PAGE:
By Zack Quaintance — I absolutely loved House of X #1 last week, giving it a perfect 10 out of 10 score and describing it as ‘a landmark comic.’ Keep that in mind as I tell you now that this week’s companion comic, Powers of X #1, makes House of X #1 look safe by comparison. I don’t mean this as praise or criticism. In a story as dense and assured as the big one being told now in the X-Men comics by Jonathan Hickman, good or bad doesn’t quite factor in. It’s all good, it’s all fascinating and ambitious. Still, Powers of X #1 is the almost-objectively more experimental and less predictable of the two books.
Now, that may sound like an odd point, considering that House of X #1 seemingly begins with Charles Xavier growing Scott Summers and Jean Gray from gelatinous pod seeds embedded in the roots of a giant tree on Krakoa. It’s still true, though. Where House of X #1 remained in present day and focused on building a compelling idea around Professor X leveraging mutant abilities for the creation of a geo-political safe haven for his people, Powers of X seems to careen wildly through time, showing us a bleaker future (in classic X-Men fashion) that poisons its predecessor. After reading House of X #1, there was certainly a sense that all was not as it seemed—Sabertooth and co. are running black ops data retrieval missions, the humans are as always apprehensive, and why don’t we ever see Xavier’s eyes?—but Powers of X #1 confirms it.
That’s my take on how the two titles intertwine, and I’m looking forward to seeing how they continue to reframe each other from week to week. It’s early in the process. Indeed, we’re only 1/6 of the way into the introductory story of a line-wide X-relaunch, but this type of storytelling applied to these characters just works for me. Hell, I basically grew up with it. The X-Men comic books have such a rich history of playing with time lines and inevitabilities and destinies, that it’s not a leap at all to have one book show us the present and another show us a butterfly effect through the ages. It’s downright familiar.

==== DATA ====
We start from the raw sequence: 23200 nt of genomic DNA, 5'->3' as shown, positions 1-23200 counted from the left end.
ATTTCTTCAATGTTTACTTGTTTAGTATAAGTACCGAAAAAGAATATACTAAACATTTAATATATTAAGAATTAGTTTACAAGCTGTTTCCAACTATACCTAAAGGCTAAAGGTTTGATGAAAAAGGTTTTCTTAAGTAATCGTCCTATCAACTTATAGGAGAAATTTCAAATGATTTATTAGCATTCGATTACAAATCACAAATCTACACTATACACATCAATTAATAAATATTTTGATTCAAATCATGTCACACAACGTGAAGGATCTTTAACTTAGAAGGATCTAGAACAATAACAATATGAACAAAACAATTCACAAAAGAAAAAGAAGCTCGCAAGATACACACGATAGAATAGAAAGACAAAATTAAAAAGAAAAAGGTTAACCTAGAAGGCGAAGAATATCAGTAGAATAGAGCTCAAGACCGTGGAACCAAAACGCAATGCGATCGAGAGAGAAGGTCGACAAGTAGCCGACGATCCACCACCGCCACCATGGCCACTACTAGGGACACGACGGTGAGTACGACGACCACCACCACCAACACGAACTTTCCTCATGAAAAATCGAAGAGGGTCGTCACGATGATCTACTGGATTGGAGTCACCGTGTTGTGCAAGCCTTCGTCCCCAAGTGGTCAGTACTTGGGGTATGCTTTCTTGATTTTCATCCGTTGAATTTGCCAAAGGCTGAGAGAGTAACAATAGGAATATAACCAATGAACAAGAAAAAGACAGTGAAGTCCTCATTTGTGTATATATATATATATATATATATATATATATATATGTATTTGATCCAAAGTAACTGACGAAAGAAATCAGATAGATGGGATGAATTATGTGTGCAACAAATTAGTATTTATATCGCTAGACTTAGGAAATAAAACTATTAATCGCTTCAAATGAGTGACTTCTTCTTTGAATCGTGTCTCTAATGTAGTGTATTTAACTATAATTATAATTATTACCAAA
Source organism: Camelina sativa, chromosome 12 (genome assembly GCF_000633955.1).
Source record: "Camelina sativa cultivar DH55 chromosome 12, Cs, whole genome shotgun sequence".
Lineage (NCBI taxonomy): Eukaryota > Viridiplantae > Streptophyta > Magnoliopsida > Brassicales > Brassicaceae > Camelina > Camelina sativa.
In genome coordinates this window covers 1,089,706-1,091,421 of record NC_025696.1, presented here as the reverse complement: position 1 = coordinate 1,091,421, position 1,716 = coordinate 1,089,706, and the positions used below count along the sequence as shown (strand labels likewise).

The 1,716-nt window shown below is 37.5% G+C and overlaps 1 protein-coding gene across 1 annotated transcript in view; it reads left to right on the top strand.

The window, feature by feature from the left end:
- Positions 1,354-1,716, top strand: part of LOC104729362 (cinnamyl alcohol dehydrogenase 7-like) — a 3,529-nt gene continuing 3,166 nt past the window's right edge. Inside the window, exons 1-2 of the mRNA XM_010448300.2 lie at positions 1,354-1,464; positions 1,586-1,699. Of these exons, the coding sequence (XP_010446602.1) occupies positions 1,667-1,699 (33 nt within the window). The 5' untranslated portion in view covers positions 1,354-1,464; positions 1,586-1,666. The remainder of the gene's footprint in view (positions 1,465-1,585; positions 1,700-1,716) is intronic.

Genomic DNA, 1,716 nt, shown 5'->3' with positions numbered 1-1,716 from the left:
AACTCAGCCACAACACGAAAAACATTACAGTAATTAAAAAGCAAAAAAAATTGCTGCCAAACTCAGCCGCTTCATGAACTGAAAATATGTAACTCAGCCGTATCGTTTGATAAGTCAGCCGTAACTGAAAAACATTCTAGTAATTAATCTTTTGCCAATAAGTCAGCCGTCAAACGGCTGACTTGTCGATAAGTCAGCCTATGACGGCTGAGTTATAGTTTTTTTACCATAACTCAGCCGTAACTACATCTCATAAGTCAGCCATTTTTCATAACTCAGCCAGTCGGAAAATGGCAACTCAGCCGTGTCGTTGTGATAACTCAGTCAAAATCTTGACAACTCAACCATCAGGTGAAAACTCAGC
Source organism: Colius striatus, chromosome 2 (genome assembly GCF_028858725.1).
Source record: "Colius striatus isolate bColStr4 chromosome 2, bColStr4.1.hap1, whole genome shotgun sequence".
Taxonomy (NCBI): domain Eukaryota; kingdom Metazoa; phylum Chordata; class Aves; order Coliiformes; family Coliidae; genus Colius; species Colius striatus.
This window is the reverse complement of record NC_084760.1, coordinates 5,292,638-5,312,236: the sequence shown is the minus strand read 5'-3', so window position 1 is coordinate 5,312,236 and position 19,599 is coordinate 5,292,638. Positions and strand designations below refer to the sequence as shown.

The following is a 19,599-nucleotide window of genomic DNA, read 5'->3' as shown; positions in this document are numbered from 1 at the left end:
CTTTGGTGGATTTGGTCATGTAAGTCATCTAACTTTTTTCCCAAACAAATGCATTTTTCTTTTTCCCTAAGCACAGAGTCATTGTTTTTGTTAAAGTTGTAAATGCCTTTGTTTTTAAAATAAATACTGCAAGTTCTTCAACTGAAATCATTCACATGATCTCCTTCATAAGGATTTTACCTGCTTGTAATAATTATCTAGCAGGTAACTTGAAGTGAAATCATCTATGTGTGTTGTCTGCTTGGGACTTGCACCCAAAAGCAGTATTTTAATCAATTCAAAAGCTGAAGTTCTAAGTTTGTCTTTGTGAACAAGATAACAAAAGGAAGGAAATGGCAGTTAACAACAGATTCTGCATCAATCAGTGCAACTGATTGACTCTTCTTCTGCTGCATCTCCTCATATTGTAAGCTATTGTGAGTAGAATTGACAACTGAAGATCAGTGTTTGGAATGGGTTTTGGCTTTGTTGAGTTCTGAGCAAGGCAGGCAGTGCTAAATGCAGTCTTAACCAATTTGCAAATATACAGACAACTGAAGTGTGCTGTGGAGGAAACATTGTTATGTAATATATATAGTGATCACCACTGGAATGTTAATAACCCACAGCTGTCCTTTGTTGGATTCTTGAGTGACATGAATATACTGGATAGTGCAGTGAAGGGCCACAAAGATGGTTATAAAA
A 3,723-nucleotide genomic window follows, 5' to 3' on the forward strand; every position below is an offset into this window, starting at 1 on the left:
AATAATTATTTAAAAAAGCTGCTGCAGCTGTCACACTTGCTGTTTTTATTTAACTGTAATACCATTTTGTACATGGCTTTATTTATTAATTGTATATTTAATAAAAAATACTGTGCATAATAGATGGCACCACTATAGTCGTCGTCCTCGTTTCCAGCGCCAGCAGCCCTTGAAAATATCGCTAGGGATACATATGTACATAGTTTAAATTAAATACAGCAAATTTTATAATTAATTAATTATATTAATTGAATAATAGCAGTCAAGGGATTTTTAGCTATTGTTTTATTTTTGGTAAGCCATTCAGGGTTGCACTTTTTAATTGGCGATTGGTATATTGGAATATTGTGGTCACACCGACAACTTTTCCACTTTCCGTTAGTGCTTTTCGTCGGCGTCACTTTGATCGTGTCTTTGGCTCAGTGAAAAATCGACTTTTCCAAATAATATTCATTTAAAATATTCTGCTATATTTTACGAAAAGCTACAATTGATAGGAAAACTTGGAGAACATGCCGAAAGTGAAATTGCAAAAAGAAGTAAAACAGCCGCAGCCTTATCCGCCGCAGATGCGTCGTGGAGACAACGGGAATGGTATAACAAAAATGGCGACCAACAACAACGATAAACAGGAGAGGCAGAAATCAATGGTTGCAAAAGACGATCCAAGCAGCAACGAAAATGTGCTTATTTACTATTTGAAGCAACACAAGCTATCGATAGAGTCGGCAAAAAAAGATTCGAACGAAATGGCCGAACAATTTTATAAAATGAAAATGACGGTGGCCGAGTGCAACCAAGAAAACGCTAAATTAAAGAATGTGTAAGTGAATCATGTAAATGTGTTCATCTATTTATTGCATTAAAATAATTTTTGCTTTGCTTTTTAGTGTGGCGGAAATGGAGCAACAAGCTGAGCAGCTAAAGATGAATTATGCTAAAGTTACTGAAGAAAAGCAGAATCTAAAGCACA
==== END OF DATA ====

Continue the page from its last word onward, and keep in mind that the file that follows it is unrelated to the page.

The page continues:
So the question then becomes how does Powers of X #1 function as an individual chapter. A few people have asked if they can read just one of these titles, and after this comic, my answer is an unequivocal no. Read both books, or don’t read either, and make sure to read them in the order that is laid out on the back page. It’s pretty simple. This is a 12-issue weekly series (another one!), rather than two separate things meant to stand alone with some incidental crossover.
Powers of X #1 would be nigh-incomprehensible, I believe, for someone who hasn’t read House of X #1. And that’s just fine! It doesn’t really hurt the comic or the project for it to be done in this way. For anyone still hanging in the monthly superhero comic game at this point, this is below the average amount of convoluted logic major stories typically require.
There is, perhaps, a slight shift in the aesthetics from last week’s comic to this week’s, which makes sense given that the former was drawn by Pepe Larraz and the latter by R.B. Silva, with Silva inked here by himself and Adriano di Bendetto, and both books colored by the supremely talented Marte Garcia. My personal aesthetic preference is for Larraz’s work. The guy is a superstar, but Silva is well-suited for the future-looking science-fiction heavy new designs asked for him in mass in this issue. His linework is polished and clean with the scenes of Xavier in and around what we might call the modern day, but it’s when the book starts jumping wildly into multiple futures that he really shines, creating all manner of new protagonists and foils that look so comfortable in an X-Book, I wouldn’t blame lapsed readers for wondering if they’d been around for years.
In terms of the story and plot, this comic is dense and intriguing. It might be a little much to some new folks attracted by the X-Buzz going around out there (I saw two randos in my local comic shop this morning, searching them out!), but I’m not even entirely sure of that. Hickman does a great job orienting these comics with familiar elements—be it Professor Xavier or Nimrod—before asking readers to take a giant leap of orientation with him. And for anyone who’s read Hickman’s past superhero work or even his creator-owned work, this issue should feel nothing but exciting. He’s in total control and clearly has a vision. All he’s asking of us is to sit back and enjoy.
Overall: Powers of X #1 is a nigh-perfect companion to last week’s House of X #1, recasting it in a slightly darker tone while also seeding its own massive sci-fi epic. These new Jonathan Hickman X-Men comics are, quite simply, must-reads. 9.5/10
Powers of X #1
Writer: Jonathan Hickman
Artist: R.B. Silva
Inkers: R.B. Silva and Adriano di Benedetto
Colorist: Marte Garcia
Letterer: Clayton Cowles
Publisher: Marvel Comics
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Zack Quaintance is a tech reporter by day and freelance writer by night/weekend. He Tweets compulsively about storytelling and comics as BatmansBookcase.